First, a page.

What is newborn hearing screening?
Newborn hearing screening is a painless test done to your baby to check his or her hearing. After your baby’s birth, your baby will receive a hearing screening unless you decide not to have the test. Most birthing facilities provide the screening before you go home. If you choose to have your baby at home or in a birthing center that does not participate in hearing screening, they will refer you to a certified program to schedule your baby’s hearing screening.
What should I do if I don’t know if my baby had a hearing screening at the birthing facility?
Contact the birthing facility to find out whether your baby was screened. Each family should be offered a hearing screening for the baby. Each facility has a person who is the program manager for newborn hearing screening. Ask to speak to that person.
Check discharge paperwork for hearing screening results. You should know the results of the testing before you and your baby leave the birthing facility, and you should have a copy of the results. If you have problems with the above, contact the TEHDI Coordinator at email@example.com or call 512.776.7726. (Use relay option of your choice to call, if needed).
What if I am going to have (or had) my baby at home?
You can have your baby screened by a local audiologist. Go to the pediatric service providers map and select the region where you live. The facilities are in alphabetical order by city. There is a note that lets you know the ages of the children the audiologist is able to test. Another option is a birthing facility with a certified newborn hearing screening program, many of these facilities will provide your infant with the hearing screening. Be sure to ask about charges for a hearing screening for a newborn.
Why is it important that newborns get screened?
Two to three babies born daily in Texas are hard of hearing or deaf. Research shows that the primary window for stimulation of the auditory neural pathways in the brain is from birth to six months. Failure to identify hearing issues prior to six months of age impacts the development of language and learning potential, creating a developmental emergency.
How much does it cost?
Medicaid and most private health insurance plans cover the costs of the birth hearing screening and any resulting testing until the infant is 24 months of age.
If you are interested in learning more about public assistance, contact Medicaid for eligibility requirements and enrollment instructions at 1-800-252-8263 or TexCare Children’s Medicaid (CHIP) at 1-800-647-6558. Use relay option of your choice to call if needed.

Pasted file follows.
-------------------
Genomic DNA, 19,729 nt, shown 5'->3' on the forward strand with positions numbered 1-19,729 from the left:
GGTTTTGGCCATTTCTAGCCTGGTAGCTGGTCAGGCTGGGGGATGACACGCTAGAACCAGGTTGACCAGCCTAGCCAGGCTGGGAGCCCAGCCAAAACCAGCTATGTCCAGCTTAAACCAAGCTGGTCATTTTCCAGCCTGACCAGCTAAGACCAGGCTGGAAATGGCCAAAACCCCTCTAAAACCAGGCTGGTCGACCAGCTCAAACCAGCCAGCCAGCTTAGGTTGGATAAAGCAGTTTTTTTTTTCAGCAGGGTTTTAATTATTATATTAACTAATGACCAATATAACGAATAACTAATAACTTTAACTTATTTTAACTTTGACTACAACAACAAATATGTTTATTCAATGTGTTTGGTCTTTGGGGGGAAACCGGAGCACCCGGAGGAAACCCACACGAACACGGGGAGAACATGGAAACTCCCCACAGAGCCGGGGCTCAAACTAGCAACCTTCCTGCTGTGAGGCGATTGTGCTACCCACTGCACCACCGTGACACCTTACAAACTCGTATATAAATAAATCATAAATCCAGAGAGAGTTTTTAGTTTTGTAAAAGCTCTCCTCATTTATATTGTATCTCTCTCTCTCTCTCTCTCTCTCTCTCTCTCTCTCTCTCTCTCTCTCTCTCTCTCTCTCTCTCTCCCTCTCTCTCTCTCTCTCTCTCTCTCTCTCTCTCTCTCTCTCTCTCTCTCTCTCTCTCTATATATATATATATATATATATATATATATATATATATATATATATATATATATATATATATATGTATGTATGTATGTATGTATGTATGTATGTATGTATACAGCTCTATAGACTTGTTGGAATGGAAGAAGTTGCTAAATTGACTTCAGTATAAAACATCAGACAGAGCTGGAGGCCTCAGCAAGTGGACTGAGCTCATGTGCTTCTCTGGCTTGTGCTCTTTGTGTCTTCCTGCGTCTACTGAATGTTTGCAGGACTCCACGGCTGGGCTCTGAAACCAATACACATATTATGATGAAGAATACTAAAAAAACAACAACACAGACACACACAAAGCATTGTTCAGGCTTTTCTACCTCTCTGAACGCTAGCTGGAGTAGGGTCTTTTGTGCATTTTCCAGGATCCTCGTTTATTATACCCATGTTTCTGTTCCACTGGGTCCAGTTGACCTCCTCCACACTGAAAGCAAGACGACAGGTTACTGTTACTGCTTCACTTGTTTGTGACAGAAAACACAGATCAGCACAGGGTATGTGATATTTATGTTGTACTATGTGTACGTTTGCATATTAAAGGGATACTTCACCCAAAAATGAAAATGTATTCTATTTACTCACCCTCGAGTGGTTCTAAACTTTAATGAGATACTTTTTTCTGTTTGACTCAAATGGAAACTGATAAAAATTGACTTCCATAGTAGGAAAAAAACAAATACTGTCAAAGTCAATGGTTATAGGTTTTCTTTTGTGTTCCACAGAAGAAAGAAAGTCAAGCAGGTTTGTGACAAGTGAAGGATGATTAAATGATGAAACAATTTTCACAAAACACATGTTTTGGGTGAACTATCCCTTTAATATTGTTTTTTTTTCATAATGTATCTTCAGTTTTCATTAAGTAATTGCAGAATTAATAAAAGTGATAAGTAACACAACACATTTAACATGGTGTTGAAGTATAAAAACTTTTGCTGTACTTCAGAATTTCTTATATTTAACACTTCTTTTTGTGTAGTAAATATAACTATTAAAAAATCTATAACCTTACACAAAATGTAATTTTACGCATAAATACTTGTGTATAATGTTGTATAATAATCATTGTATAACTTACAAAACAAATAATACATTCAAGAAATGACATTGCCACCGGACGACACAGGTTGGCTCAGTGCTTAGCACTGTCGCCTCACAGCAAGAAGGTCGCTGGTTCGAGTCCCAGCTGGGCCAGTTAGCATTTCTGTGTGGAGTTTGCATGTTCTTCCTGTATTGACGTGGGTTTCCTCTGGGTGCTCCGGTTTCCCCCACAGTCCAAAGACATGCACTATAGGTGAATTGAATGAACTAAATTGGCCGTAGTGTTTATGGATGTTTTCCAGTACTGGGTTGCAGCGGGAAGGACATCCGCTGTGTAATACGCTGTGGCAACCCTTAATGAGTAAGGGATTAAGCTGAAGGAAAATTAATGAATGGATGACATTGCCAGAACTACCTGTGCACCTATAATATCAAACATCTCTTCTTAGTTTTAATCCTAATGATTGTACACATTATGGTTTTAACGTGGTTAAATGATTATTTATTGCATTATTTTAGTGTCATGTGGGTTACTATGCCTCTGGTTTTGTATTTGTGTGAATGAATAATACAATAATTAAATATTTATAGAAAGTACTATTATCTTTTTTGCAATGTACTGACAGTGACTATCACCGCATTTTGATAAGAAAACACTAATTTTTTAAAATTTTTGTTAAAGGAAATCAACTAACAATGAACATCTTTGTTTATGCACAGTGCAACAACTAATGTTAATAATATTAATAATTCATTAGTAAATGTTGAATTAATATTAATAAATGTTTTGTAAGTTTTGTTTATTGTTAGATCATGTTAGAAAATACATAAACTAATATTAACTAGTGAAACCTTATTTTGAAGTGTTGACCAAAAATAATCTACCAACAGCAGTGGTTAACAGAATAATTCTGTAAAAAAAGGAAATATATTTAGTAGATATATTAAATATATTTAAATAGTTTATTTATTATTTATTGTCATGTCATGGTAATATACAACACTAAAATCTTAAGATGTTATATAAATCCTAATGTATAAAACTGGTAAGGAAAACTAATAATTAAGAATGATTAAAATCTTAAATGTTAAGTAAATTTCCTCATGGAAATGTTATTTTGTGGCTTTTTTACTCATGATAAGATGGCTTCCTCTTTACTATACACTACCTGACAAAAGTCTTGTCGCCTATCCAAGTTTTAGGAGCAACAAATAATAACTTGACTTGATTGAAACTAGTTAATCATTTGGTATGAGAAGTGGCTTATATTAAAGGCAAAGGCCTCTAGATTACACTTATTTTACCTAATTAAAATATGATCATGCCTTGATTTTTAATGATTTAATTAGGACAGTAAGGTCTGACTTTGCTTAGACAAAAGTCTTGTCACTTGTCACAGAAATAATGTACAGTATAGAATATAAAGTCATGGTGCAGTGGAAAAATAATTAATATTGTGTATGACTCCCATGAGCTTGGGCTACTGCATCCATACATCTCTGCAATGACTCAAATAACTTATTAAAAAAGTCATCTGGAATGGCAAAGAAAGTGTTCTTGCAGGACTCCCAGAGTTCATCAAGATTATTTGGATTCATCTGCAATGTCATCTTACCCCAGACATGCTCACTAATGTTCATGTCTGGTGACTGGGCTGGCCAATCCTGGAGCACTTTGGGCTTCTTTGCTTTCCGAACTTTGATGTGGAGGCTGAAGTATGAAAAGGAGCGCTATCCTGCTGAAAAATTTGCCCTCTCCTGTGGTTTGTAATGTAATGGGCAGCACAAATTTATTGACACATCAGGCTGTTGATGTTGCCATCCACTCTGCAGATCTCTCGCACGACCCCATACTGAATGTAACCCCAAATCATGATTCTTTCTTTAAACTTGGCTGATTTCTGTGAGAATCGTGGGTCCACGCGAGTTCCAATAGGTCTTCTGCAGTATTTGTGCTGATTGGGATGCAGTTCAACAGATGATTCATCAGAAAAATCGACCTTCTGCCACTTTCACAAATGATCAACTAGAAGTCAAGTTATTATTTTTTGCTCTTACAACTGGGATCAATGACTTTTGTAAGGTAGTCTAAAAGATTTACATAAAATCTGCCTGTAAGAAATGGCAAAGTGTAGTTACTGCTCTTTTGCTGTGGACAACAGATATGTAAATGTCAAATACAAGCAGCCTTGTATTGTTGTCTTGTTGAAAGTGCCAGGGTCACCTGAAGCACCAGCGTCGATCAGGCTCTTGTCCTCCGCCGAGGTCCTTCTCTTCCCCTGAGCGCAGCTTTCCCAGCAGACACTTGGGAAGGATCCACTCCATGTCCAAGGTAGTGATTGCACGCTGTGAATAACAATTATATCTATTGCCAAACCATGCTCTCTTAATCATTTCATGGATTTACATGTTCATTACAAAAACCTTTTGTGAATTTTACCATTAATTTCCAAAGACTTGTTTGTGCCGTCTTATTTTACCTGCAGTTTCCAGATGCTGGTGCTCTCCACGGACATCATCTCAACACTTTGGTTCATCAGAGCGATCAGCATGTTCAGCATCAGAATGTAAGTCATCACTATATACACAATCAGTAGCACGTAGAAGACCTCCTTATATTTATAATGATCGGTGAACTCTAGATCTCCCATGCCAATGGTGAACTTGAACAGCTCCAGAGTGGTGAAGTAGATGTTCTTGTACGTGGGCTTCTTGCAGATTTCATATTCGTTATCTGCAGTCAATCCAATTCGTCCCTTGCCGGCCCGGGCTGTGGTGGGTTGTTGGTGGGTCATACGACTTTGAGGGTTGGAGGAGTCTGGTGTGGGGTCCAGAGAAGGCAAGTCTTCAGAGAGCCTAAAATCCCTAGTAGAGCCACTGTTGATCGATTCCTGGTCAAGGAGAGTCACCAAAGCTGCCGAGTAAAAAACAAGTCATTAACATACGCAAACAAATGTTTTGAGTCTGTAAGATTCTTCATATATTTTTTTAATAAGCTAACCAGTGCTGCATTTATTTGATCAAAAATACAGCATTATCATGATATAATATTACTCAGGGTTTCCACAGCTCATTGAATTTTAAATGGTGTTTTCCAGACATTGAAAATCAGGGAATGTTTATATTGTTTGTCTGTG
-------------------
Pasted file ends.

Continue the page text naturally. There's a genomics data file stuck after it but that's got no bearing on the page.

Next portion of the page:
Where do I get the hearing screening done?
After the baby’s birth, he or she will receive a hearing screening unless you decide not to have the test. Most birthing facilities provide the screening before you go home. If you choose to have your baby at home or in a birthing center that does not participate in hearing screening, they will refer you to a certified program to schedule your baby’s hearing screening.
Does it hurt?
The hearing screening is painless and takes only a few minutes, usually while your baby sleeps.
How is the hearing screening done?
Licensed birthing facility programs choose one of two objective test methods, or a combination of both Screening/Automated Auditory Brainstem Response (AABR) testing or Transient or Distortion Product Otoacoustic Emissions (OAE) testing. Screening typically occurs 10-12 hours after birth when the fluid in the middle ear space and the debris in the ear canal have cleared. Both methods are highly effective, are performed quickly, do not cause discomfort, and can be done while the baby is sleeping. Read more about AABR and OAE testing.
What if my baby does not pass the hearing screening?
A “Did Not Pass” means the baby needs another hearing screening. This result does not mean the baby has a hearing loss. Some things that may cause a baby not to pass the first time are birth fluid in the ear, an ear infection, or a baby who is crying or active during the hearing test. A follow-up hearing screening appointment should be completed within the first month of the baby’s life. If the baby does not pass the follow-up hearing screening, then further diagnostic testing will need to be done.
How many babies do not pass the hearing screening?
About two percent (2%) of babies who receive a newborn hearing screening at birth do not pass.
Where can I get additional information?
Read our Additional Information about Newborn Hearing Screening page to learn more about next steps if you baby does not pass the hearing screenings, information about the Texas hearing screening law, the Texas Early Hearing Detection and Intervention (TEHDI) program, resources, and other useful information.